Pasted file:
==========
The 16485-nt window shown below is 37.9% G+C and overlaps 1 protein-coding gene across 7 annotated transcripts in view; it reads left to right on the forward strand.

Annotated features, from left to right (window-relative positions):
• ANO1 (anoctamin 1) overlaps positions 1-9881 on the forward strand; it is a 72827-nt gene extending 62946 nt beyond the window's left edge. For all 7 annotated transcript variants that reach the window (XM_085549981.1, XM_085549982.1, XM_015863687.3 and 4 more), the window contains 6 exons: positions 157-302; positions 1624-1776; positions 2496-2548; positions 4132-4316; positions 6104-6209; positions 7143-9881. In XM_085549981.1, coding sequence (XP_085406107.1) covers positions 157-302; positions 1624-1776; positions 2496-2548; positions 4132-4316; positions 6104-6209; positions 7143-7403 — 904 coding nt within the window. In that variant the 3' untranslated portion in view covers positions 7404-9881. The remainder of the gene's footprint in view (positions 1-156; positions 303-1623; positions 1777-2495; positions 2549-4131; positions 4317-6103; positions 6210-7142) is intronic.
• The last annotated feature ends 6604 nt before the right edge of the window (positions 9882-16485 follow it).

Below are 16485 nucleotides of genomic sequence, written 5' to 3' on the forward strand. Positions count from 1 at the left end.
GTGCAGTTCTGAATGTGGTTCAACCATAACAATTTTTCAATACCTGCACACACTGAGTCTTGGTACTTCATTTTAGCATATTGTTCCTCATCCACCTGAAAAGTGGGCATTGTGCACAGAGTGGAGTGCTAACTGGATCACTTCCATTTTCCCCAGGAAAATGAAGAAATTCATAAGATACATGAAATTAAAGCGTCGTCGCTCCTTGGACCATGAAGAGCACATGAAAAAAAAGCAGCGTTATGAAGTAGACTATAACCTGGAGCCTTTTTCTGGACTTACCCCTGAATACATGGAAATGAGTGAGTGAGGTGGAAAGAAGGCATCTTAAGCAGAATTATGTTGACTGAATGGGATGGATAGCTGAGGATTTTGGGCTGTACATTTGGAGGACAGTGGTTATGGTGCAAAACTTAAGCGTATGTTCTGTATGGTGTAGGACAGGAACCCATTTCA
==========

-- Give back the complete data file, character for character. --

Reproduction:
The 16485-nt window shown below is 37.9% G+C and overlaps 1 protein-coding gene across 7 annotated transcripts in view; it reads left to right on the forward strand.

Annotated features, from left to right (window-relative positions):
• ANO1 (anoctamin 1) overlaps positions 1-9881 on the forward strand; it is a 72827-nt gene extending 62946 nt beyond the window's left edge. For all 7 annotated transcript variants that reach the window (XM_085549981.1, XM_085549982.1, XM_015863687.3 and 4 more), the window contains 6 exons: positions 157-302; positions 1624-1776; positions 2496-2548; positions 4132-4316; positions 6104-6209; positions 7143-9881. In XM_085549981.1, coding sequence (XP_085406107.1) covers positions 157-302; positions 1624-1776; positions 2496-2548; positions 4132-4316; positions 6104-6209; positions 7143-7403 — 904 coding nt within the window. In that variant the 3' untranslated portion in view covers positions 7404-9881. The remainder of the gene's footprint in view (positions 1-156; positions 303-1623; positions 1777-2495; positions 2549-4131; positions 4317-6103; positions 6210-7142) is intronic.
• The last annotated feature ends 6604 nt before the right edge of the window (positions 9882-16485 follow it).

Below are 16485 nucleotides of genomic sequence, written 5' to 3' on the forward strand. Positions count from 1 at the left end.
GTGCAGTTCTGAATGTGGTTCAACCATAACAATTTTTCAATACCTGCACACACTGAGTCTTGGTACTTCATTTTAGCATATTGTTCCTCATCCACCTGAAAAGTGGGCATTGTGCACAGAGTGGAGTGCTAACTGGATCACTTCCATTTTCCCCAGGAAAATGAAGAAATTCATAAGATACATGAAATTAAAGCGTCGTCGCTCCTTGGACCATGAAGAGCACATGAAAAAAAAGCAGCGTTATGAAGTAGACTATAACCTGGAGCCTTTTTCTGGACTTACCCCTGAATACATGGAAATGAGTGAGTGAGGTGGAAAGAAGGCATCTTAAGCAGAATTATGTTGACTGAATGGGATGGATAGCTGAGGATTTTGGGCTGTACATTTGGAGGACAGTGGTTATGGTGCAAAACTTAAGCGTATGTTCTGTATGGTGTAGGACAGGAACCCATTTCA